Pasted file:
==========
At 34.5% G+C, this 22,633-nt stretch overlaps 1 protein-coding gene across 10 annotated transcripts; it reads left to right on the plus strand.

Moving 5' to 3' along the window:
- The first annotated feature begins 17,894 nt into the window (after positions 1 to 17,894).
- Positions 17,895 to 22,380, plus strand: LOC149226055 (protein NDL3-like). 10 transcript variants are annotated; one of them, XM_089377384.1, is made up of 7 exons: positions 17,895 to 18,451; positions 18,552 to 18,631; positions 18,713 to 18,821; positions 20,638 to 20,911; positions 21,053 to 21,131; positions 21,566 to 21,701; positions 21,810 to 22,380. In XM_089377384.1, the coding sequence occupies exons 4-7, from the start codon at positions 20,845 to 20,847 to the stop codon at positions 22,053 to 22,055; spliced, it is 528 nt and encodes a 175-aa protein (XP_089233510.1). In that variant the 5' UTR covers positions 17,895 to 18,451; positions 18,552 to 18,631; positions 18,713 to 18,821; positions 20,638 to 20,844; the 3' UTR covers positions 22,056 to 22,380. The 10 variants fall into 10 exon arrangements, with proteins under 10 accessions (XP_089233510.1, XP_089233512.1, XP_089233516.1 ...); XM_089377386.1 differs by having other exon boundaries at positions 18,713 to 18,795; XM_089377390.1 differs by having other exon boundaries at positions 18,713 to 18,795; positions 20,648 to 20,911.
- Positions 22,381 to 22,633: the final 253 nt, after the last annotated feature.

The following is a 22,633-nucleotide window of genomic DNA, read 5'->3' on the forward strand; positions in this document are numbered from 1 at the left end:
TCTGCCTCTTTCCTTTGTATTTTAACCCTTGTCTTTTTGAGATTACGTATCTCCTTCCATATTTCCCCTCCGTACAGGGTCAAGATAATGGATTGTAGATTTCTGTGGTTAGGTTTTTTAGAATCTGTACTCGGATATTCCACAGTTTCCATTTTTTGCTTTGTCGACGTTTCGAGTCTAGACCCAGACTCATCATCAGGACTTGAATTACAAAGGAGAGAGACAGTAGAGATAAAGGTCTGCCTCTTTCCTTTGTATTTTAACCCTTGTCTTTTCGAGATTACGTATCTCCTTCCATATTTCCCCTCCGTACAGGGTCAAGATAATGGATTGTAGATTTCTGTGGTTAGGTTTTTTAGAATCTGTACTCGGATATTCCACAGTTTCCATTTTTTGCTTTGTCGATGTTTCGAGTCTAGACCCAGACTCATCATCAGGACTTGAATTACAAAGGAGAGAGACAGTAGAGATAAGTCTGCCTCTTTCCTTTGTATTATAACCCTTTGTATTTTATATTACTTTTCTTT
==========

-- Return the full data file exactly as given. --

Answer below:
At 34.5% G+C, this 22,633-nt stretch overlaps 1 protein-coding gene across 10 annotated transcripts; it reads left to right on the plus strand.

Moving 5' to 3' along the window:
- The first annotated feature begins 17,894 nt into the window (after positions 1 to 17,894).
- Positions 17,895 to 22,380, plus strand: LOC149226055 (protein NDL3-like). 10 transcript variants are annotated; one of them, XM_089377384.1, is made up of 7 exons: positions 17,895 to 18,451; positions 18,552 to 18,631; positions 18,713 to 18,821; positions 20,638 to 20,911; positions 21,053 to 21,131; positions 21,566 to 21,701; positions 21,810 to 22,380. In XM_089377384.1, the coding sequence occupies exons 4-7, from the start codon at positions 20,845 to 20,847 to the stop codon at positions 22,053 to 22,055; spliced, it is 528 nt and encodes a 175-aa protein (XP_089233510.1). In that variant the 5' UTR covers positions 17,895 to 18,451; positions 18,552 to 18,631; positions 18,713 to 18,821; positions 20,638 to 20,844; the 3' UTR covers positions 22,056 to 22,380. The 10 variants fall into 10 exon arrangements, with proteins under 10 accessions (XP_089233510.1, XP_089233512.1, XP_089233516.1 ...); XM_089377386.1 differs by having other exon boundaries at positions 18,713 to 18,795; XM_089377390.1 differs by having other exon boundaries at positions 18,713 to 18,795; positions 20,648 to 20,911.
- Positions 22,381 to 22,633: the final 253 nt, after the last annotated feature.

The following is a 22,633-nucleotide window of genomic DNA, read 5'->3' on the forward strand; positions in this document are numbered from 1 at the left end:
TCTGCCTCTTTCCTTTGTATTTTAACCCTTGTCTTTTTGAGATTACGTATCTCCTTCCATATTTCCCCTCCGTACAGGGTCAAGATAATGGATTGTAGATTTCTGTGGTTAGGTTTTTTAGAATCTGTACTCGGATATTCCACAGTTTCCATTTTTTGCTTTGTCGACGTTTCGAGTCTAGACCCAGACTCATCATCAGGACTTGAATTACAAAGGAGAGAGACAGTAGAGATAAAGGTCTGCCTCTTTCCTTTGTATTTTAACCCTTGTCTTTTCGAGATTACGTATCTCCTTCCATATTTCCCCTCCGTACAGGGTCAAGATAATGGATTGTAGATTTCTGTGGTTAGGTTTTTTAGAATCTGTACTCGGATATTCCACAGTTTCCATTTTTTGCTTTGTCGATGTTTCGAGTCTAGACCCAGACTCATCATCAGGACTTGAATTACAAAGGAGAGAGACAGTAGAGATAAGTCTGCCTCTTTCCTTTGTATTATAACCCTTTGTATTTTATATTACTTTTCTTT